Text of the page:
In general, a positive attitude is just a good attribute to have for ANY job. If you’re looking for a medical scribe position, that positive attitude is more important than ever. A large portion of your day is spent in close proximity with doctors during patient encounters. A positive attitude will help diffuse tense situations and provide a good rapport with the physicians you shadow.

More importantly, the medical scribe job is one of the key cogs of the patient encounter, and accurate electronic documentation is vital to billing and revenue for a healthcare organization. But medical scribing is an entry-level position and tends to be compensated accordingly. So a positive attitude will definitely help.

Skill #5: Smiling

Since a medical scribe interacts with physicians, and is involved in most patient encounters, it goes without saying that smiling is a basic skillset. A beaming smile upon greeting each patient will help each engagement, and improve patient satisfaction for the healthcare organization you work for.

Skill #6: A good understanding of medical terminology, anatomy and physiology, and medical coding

This is a chicken/egg scenario. The most important skill for a medical scribe is a good understanding of medical terminology, anatomy, procedural and diagnostic names, etc. So most organizations looking for medical scribes look for pre-med and pre-PA students because these candidates typically have a high level of understanding and knowledge of these terms. And since most applicants are pre-health students, most medical scribes have high proficiency in this area.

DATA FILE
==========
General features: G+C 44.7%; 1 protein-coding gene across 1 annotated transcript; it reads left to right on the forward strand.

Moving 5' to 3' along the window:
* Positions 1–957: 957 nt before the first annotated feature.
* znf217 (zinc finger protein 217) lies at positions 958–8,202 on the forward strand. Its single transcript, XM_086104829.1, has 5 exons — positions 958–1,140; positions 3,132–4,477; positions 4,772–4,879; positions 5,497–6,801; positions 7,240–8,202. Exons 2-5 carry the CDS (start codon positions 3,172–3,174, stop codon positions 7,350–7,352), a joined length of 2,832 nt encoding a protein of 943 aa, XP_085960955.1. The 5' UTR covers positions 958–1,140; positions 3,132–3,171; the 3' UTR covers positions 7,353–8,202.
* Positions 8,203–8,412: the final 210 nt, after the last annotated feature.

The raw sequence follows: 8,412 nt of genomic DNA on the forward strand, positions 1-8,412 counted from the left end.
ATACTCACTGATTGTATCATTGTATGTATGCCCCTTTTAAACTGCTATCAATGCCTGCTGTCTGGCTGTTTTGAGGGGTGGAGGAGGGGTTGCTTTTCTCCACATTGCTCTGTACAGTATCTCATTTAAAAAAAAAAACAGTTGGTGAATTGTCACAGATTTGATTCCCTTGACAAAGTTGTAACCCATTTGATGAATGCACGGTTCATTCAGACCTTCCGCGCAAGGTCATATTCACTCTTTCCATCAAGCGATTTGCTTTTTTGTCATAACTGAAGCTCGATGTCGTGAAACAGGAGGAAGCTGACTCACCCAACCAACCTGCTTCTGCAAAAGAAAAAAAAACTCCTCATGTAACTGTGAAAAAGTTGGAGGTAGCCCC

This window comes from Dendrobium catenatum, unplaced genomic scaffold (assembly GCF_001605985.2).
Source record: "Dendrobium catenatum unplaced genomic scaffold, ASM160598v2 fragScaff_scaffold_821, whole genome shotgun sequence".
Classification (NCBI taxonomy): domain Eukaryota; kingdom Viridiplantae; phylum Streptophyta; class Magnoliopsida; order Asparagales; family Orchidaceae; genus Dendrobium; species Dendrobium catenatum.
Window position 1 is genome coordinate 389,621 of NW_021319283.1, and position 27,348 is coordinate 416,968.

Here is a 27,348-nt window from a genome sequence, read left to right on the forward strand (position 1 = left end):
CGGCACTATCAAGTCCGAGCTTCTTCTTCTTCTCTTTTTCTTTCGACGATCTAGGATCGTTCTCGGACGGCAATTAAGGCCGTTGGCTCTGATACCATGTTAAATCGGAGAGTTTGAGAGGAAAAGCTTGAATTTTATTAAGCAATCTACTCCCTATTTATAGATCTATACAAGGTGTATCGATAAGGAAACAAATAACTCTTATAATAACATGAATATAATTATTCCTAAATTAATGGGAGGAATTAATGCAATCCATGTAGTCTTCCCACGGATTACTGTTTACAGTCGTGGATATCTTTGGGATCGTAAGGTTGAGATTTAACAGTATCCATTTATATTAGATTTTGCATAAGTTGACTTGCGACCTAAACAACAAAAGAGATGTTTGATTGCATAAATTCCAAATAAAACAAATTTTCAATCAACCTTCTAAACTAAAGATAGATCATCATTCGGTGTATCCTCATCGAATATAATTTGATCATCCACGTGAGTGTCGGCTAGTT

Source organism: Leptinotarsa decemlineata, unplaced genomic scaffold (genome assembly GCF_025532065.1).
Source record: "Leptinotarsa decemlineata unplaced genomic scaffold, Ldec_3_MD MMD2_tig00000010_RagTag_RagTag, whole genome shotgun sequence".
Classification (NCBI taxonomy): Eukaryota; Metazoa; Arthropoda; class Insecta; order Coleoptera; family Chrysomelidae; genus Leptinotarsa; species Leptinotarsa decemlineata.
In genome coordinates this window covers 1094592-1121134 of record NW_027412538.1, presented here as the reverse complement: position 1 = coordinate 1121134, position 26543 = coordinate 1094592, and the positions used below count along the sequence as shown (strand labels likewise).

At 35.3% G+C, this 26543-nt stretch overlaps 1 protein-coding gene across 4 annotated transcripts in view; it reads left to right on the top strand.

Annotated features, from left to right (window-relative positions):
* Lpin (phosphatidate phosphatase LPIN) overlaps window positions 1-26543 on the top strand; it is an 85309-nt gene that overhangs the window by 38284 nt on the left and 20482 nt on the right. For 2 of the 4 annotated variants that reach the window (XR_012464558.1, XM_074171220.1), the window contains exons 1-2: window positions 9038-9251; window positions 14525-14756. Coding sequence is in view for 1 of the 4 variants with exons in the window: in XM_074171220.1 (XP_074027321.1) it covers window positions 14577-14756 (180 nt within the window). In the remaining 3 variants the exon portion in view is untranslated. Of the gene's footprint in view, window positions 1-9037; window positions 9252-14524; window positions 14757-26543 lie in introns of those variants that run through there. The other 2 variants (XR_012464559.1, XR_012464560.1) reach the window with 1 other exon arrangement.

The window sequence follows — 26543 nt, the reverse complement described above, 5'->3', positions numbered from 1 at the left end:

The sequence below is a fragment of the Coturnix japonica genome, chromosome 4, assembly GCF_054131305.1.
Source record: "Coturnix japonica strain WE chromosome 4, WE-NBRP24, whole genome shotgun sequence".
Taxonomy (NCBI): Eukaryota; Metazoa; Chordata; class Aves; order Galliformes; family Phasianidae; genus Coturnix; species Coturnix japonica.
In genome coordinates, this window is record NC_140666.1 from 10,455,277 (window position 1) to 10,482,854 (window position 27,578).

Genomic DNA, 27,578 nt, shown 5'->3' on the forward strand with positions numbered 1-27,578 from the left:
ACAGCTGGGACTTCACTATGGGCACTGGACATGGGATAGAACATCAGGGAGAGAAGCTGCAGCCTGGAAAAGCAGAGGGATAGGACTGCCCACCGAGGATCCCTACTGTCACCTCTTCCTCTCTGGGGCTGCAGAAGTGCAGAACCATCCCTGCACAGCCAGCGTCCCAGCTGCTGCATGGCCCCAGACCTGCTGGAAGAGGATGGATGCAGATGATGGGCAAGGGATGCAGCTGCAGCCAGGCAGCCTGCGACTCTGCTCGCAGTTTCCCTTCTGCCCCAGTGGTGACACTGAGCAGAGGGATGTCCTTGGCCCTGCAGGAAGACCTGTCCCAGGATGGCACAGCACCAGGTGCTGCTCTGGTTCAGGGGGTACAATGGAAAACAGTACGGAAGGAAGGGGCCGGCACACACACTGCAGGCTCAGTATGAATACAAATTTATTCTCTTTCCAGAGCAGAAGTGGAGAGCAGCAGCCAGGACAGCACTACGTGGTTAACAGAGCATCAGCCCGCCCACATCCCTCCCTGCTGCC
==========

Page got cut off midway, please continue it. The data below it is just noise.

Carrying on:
It doesn’t mean that if you don’t already have a high level of understanding in this area, you can’t be a good medical scribe. This goes back to the first skill to have, the willingness to learn. If have the time, take a scribe training course to refresh your knowledge in this area.

Skill #7: Successful completion of a good entry-level medical scribe curriculum

Again, for an entry-level position, medical scribes require a fairly high level of knowledge and understanding in comparison to other entry-level positions in other industries. Taking a comprehensive scribe training course, having certification of said completion of the course, is going to be a good skill to have before becoming a medical scribe.

Skill #8: Regular and continued education and skills improvement

The healthcare industry is constantly changing, both in the latest treatments and procedures, as well as government regulation and payee coding responsibilities. One of the key assets as a medical scribe is the continued and constant skill improvement.

You should also be able to type well (70 wpm or more with 95%+ accuracy).

Most importantly, for anyone entering the medical field, the most important “skill” may simply be a caring heart, drive to help those in need, and an intrinsic desire to always be improving.

Watch one of our medical scribe interviews to find out more about what it takes to be a successful scribe.